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Hermansky-Pudlak syndrome type 7 (HPS-7) results from mutant dysbindin, a member of the biogenesis of lysosome-related organelles complex 1 (BLOC-1).

Authors: Li, W  Zhang, Q  Oiso, N  Novak, EK  Gautam, R  O'Brien, EP  Tinsley, CL  Blake, DJ  Spritz, RA  Copeland, NG  Jenkins, NA  Amato, D  Roe, BA  Starcevic, M  Dell'Angelica, EC  Elliott, RW  Mishra, V  Kingsmore, SF  Paylor, RE  Swank, RT 
Citation: Li W, etal., Nat Genet. 2003 Sep;35(1):84-9. Epub 2003 Aug 17.
Pubmed: (View Article at PubMed) PMID:12923531
DOI: Full-text: DOI:10.1038/ng1229

Hermansky-Pudlak syndrome (HPS; MIM 203300) is a genetically heterogeneous disorder characterized by oculocutaneous albinism, prolonged bleeding and pulmonary fibrosis due to abnormal vesicle trafficking to lysosomes and related organelles, such as melanosomes and platelet dense granules. In mice, at least 16 loci are associated with HPS, including sandy (sdy; ref. 7). Here we show that the sdy mutant mouse expresses no dysbindin protein owing to a deletion in the gene Dtnbp1 (encoding dysbindin) and that mutation of the human ortholog DTNBP1 causes a novel form of HPS called HPS-7. Dysbindin is a ubiquitously expressed protein that binds to alpha- and beta-dystrobrevins, components of the dystrophin-associated protein complex (DPC) in both muscle and nonmuscle cells. We also show that dysbindin is a component of the biogenesis of lysosome-related organelles complex 1 (BLOC-1; refs. 9-11), which regulates trafficking to lysosome-related organelles and includes the proteins pallidin, muted and cappuccino, which are associated with HPS in mice. These findings show that BLOC-1 is important in producing the HPS phenotype in humans, indicate that dysbindin has a role in the biogenesis of lysosome-related organelles and identify unexpected interactions between components of DPC and BLOC-1.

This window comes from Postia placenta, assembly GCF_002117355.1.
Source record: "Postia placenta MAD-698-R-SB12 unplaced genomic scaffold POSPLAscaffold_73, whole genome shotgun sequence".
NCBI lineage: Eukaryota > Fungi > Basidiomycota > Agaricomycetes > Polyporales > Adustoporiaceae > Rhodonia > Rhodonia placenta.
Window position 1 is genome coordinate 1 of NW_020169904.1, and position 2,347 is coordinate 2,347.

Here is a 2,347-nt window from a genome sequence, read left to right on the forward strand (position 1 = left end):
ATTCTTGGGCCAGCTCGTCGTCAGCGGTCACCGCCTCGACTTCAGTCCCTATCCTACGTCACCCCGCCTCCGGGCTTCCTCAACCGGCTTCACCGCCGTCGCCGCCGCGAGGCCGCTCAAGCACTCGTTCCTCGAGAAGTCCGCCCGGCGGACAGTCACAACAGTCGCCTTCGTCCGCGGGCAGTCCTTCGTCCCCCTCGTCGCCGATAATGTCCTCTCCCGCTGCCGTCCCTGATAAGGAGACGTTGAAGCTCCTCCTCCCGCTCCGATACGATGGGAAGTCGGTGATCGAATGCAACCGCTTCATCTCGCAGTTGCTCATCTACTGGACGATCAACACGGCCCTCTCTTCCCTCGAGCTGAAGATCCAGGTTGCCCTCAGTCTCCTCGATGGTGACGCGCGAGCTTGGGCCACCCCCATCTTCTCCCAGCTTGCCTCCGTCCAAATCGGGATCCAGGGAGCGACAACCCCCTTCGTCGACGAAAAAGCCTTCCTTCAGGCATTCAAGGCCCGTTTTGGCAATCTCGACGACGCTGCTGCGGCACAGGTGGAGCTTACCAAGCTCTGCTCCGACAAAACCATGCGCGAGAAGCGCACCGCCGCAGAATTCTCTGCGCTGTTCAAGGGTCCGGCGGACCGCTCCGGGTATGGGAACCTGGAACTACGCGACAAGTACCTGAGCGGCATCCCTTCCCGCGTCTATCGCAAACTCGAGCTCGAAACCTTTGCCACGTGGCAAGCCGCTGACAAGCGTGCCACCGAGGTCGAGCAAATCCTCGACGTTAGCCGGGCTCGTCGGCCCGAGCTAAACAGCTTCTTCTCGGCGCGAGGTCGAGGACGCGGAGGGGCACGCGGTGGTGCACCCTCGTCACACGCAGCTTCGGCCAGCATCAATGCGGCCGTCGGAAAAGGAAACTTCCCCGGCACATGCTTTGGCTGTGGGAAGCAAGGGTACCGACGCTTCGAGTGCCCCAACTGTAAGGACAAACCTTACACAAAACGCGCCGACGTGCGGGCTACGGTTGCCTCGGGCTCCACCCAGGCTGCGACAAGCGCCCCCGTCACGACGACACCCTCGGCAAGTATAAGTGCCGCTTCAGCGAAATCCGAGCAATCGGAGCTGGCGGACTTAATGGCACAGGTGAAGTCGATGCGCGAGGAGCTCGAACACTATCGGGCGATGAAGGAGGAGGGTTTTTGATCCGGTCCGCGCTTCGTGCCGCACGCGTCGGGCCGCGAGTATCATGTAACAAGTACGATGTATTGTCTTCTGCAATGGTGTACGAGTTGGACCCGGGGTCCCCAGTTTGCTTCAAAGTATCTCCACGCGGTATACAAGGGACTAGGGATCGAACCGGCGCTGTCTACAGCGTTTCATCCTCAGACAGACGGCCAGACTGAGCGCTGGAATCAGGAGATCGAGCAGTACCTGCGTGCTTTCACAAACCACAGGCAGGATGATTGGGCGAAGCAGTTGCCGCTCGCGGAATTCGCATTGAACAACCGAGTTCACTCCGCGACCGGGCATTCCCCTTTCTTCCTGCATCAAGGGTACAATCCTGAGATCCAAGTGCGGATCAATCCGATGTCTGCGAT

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CRRD Object Information
CRRD ID: 11251756
Created: 2016-06-21
Species: All species
Last Modified: 2016-06-21
Status: ACTIVE



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RGD is funded by grant HL64541 from the National Heart, Lung, and Blood Institute on behalf of the NIH.